Persons: Sergei Skripal, Yulia, Henry Nicholls, Alexander Petrov, Ruslan Boshirov, Skripal, Nick Bailey, Dean Haydon, Sergey Fedotov, Haydon, Petrov, Boshirov, Alexander Mishkin, Anatoliy Chepiga, Denis Sergeev, Britain, Alexander Litvinenko, Fedotov, Michael Holden, Guy Faulconbridge Organizations: REUTERS, British, UK's, Terrorism, European, of Human Rights, Salisbury Cathedral, Thomson Locations: Salisbury, Britain, Russian, Russia, Moscow, English, Bulgaria, Czech Republic, London, It's, Europe
The British authorities said on Tuesday that they were charging a third man in connection with the attempted murder of the former Russian spy Sergei V. Skripal, who was poisoned in England in 2018. In the 2018 case, the British police said they had charged Denis Sergeev in the attempted assassination of Mr. Skripal and his daughter, Yulia. The pair were found slumped on a bench in the city of Salisbury in southern England, and it was later determined that they had been poisoned with a nerve agent, Novichok. Two other men — who traveled under aliases — have already been charged. The British police for the first time confirmed their real names as Anatoliy Chepiga and Alexander Mishkin.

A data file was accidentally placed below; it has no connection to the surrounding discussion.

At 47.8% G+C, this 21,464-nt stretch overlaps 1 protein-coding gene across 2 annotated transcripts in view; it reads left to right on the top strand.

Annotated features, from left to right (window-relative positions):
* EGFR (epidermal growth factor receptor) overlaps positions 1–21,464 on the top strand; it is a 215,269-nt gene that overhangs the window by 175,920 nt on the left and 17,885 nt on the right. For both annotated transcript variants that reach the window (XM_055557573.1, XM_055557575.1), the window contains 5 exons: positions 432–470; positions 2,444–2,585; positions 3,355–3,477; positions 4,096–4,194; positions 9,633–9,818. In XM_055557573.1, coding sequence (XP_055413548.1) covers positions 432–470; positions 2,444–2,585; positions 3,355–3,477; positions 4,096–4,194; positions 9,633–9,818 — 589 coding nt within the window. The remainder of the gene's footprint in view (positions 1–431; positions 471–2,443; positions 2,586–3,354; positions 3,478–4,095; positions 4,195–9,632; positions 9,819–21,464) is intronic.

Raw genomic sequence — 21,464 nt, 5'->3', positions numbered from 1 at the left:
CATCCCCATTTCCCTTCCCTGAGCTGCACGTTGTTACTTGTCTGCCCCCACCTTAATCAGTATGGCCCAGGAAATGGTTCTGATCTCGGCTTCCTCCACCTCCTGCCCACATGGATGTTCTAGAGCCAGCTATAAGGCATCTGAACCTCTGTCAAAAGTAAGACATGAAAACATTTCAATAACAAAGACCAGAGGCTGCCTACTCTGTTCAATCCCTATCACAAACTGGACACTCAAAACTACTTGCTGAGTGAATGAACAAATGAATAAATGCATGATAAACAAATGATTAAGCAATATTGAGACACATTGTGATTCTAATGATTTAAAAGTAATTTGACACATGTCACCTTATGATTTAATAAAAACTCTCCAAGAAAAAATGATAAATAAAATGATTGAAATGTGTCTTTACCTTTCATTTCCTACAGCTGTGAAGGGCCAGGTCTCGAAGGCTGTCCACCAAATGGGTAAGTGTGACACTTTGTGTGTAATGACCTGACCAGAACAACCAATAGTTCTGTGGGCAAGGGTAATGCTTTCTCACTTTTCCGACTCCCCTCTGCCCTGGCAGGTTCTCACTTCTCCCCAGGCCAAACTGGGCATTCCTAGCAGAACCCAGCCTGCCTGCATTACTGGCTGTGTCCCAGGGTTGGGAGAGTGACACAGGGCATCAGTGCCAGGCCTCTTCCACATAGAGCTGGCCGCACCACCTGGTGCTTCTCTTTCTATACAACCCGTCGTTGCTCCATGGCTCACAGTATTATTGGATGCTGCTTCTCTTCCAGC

Persons: Sergei V, Skripal, Alexander V . Litvinenko, Denis Sergeev, Mr, Yulia, , Anatoliy Chepiga, Alexander Mishkin Organizations: European, of Human Rights, British Locations: Russian, England, Russia, London, Salisbury
Factbox: Who was the third man in Russian nerve agent attack?
  + stars: | 2021-09-21 | by ( ) www.reuters.com   time to read: +3 min
REUTERS/Hannah McKayLONDON, Sept 21 (Reuters) - British police on Tuesday said a third Russian man was involved in the nerve agent attack on double agent Sergei Skripal in southern England three years ago. - Petrov and Boshirov spend two nights in an east London hotel, where traces of the Novichok nerve agent were found. - British police say Fedotov, Petrov and Boshirov are members of a Russian military intelligence (GRU) unit tasked with special operations abroad such as the attempted murder of Skripal. No nerve agent was detected in his hotel. Police believe they sprayed the Novichok nerve agent on the door of the former Russian GRU officer's house.